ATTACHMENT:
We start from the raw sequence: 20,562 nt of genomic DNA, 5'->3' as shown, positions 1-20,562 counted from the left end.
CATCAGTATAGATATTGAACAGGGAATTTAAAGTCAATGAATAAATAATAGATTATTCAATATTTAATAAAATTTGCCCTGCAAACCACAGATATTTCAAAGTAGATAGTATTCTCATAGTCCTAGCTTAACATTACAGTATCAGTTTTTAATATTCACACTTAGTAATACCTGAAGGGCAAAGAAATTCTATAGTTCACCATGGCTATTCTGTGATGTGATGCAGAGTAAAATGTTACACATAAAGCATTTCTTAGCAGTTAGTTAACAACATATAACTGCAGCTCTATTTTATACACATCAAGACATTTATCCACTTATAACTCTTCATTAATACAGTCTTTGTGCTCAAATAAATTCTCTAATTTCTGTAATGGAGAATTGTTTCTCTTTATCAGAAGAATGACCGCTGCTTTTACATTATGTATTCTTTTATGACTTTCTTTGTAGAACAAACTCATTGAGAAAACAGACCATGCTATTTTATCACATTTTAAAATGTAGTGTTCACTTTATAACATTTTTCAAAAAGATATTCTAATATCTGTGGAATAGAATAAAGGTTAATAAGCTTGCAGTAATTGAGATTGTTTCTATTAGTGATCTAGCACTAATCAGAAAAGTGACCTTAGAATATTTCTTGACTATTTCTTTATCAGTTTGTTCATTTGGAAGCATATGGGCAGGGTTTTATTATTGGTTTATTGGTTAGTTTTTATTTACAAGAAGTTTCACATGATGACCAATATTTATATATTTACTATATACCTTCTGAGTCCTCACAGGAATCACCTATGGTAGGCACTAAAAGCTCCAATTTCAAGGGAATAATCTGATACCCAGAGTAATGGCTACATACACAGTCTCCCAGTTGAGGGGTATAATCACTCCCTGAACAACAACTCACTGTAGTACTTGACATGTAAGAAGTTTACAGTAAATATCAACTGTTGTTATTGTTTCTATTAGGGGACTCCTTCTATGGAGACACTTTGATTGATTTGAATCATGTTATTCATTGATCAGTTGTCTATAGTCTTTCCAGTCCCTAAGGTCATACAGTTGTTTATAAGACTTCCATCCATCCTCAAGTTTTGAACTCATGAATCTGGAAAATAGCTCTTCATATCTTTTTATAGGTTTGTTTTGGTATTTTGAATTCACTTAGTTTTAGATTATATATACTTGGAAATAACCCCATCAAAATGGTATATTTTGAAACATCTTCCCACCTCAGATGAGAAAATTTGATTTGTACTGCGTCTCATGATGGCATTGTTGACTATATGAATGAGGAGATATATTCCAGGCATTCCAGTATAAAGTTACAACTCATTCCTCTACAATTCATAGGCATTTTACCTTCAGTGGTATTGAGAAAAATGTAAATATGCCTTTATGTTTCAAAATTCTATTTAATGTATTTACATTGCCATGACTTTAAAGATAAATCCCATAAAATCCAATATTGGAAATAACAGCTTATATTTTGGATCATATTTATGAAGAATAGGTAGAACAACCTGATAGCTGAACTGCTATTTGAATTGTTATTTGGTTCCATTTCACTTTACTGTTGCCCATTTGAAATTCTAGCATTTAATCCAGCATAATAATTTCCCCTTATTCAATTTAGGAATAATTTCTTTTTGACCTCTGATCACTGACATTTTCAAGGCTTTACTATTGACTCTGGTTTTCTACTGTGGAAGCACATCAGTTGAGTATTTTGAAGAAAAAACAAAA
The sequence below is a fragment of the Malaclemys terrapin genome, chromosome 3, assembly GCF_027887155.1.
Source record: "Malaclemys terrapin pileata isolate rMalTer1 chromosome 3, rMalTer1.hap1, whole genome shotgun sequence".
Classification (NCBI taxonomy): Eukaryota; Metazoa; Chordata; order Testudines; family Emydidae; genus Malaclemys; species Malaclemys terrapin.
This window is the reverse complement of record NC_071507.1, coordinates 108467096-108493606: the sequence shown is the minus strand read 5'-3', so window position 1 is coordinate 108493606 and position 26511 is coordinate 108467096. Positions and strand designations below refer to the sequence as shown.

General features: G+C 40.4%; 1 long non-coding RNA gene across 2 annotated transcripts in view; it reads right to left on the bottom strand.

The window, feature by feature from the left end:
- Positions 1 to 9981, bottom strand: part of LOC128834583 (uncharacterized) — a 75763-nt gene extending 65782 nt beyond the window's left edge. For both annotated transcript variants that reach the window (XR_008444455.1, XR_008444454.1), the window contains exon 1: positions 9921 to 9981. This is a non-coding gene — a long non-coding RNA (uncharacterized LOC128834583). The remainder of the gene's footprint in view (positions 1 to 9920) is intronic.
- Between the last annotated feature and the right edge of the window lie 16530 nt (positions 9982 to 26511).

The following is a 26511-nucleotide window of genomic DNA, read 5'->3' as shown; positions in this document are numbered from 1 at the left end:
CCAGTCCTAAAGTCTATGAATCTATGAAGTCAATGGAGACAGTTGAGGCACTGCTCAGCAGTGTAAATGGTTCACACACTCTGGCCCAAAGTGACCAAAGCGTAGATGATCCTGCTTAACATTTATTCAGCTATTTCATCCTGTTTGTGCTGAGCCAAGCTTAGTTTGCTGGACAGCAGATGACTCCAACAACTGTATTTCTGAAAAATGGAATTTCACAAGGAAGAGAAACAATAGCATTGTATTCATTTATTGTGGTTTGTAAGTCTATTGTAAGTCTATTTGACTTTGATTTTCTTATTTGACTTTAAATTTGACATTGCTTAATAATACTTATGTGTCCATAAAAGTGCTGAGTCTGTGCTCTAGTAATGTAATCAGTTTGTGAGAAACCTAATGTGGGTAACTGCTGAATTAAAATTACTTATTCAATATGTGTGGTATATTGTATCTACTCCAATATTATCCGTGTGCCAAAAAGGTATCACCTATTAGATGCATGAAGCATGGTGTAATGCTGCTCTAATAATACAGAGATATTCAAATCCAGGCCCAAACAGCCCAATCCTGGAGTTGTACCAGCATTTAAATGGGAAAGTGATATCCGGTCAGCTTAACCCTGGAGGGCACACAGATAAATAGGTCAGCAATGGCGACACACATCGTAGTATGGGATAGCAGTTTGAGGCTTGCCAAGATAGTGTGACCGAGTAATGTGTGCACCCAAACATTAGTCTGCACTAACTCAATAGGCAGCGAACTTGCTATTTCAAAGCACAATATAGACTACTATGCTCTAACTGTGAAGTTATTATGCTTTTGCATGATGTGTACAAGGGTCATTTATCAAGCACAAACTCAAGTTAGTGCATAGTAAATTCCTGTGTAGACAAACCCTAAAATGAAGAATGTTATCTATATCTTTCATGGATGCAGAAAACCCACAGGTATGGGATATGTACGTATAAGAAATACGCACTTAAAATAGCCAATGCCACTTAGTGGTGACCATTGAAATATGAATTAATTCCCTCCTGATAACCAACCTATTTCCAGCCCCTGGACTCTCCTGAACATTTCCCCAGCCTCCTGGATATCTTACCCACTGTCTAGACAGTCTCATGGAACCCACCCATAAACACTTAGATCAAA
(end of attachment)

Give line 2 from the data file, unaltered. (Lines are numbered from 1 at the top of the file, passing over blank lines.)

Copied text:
CATCAGTATAGATATTGAACAGGGAATTTAAAGTCAATGAATAAATAATAGATTATTCAATATTTAATAAAATTTGCCCTGCAAACCACAGATATTTCAAAGTAGATAGTATTCTCATAGTCCTAGCTTAACATTACAGTATCAGTTTTTAATATTCACACTTAGTAATACCTGAAGGGCAAAGAAATTCTATAGTTCACCATGGCTATTCTGTGATGTGATGCAGAGTAAAATGTTACACATAAAGCATTTCTTAGCAGTTAGTTAACAACATATAACTGCAGCTCTATTTTATACACATCAAGACATTTATCCACTTATAACTCTTCATTAATACAGTCTTTGTGCTCAAATAAATTCTCTAATTTCTGTAATGGAGAATTGTTTCTCTTTATCAGAAGAATGACCGCTGCTTTTACATTATGTATTCTTTTATGACTTTCTTTGTAGAACAAACTCATTGAGAAAACAGACCATGCTATTTTATCACATTTTAAAATGTAGTGTTCACTTTATAACATTTTTCAAAAAGATATTCTAATATCTGTGGAATAGAATAAAGGTTAATAAGCTTGCAGTAATTGAGATTGTTTCTATTAGTGATCTAGCACTAATCAGAAAAGTGACCTTAGAATATTTCTTGACTATTTCTTTATCAGTTTGTTCATTTGGAAGCATATGGGCAGGGTTTTATTATTGGTTTATTGGTTAGTTTTTATTTACAAGAAGTTTCACATGATGACCAATATTTATATATTTACTATATACCTTCTGAGTCCTCACAGGAATCACCTATGGTAGGCACTAAAAGCTCCAATTTCAAGGGAATAATCTGATACCCAGAGTAATGGCTACATACACAGTCTCCCAGTTGAGGGGTATAATCACTCCCTGAACAACAACTCACTGTAGTACTTGACATGTAAGAAGTTTACAGTAAATATCAACTGTTGTTATTGTTTCTATTAGGGGACTCCTTCTATGGAGACACTTTGATTGATTTGAATCATGTTATTCATTGATCAGTTGTCTATAGTCTTTCCAGTCCCTAAGGTCATACAGTTGTTTATAAGACTTCCATCCATCCTCAAGTTTTGAACTCATGAATCTGGAAAATAGCTCTTCATATCTTTTTATAGGTTTGTTTTGGTATTTTGAATTCACTTAGTTTTAGATTATATATACTTGGAAATAACCCCATCAAAATGGTATATTTTGAAACATCTTCCCACCTCAGATGAGAAAATTTGATTTGTACTGCGTCTCATGATGGCATTGTTGACTATATGAATGAGGAGATATATTCCAGGCATTCCAGTATAAAGTTACAACTCATTCCTCTACAATTCATAGGCATTTTACCTTCAGTGGTATTGAGAAAAATGTAAATATGCCTTTATGTTTCAAAATTCTATTTAATGTATTTACATTGCCATGACTTTAAAGATAAATCCCATAAAATCCAATATTGGAAATAACAGCTTATATTTTGGATCATATTTATGAAGAATAGGTAGAACAACCTGATAGCTGAACTGCTATTTGAATTGTTATTTGGTTCCATTTCACTTTACTGTTGCCCATTTGAAATTCTAGCATTTAATCCAGCATAATAATTTCCCCTTATTCAATTTAGGAATAATTTCTTTTTGACCTCTGATCACTGACATTTTCAAGGCTTTACTATTGACTCTGGTTTTCTACTGTGGAAGCACATCAGTTGAGTATTTTGAAGAAAAAACAAAA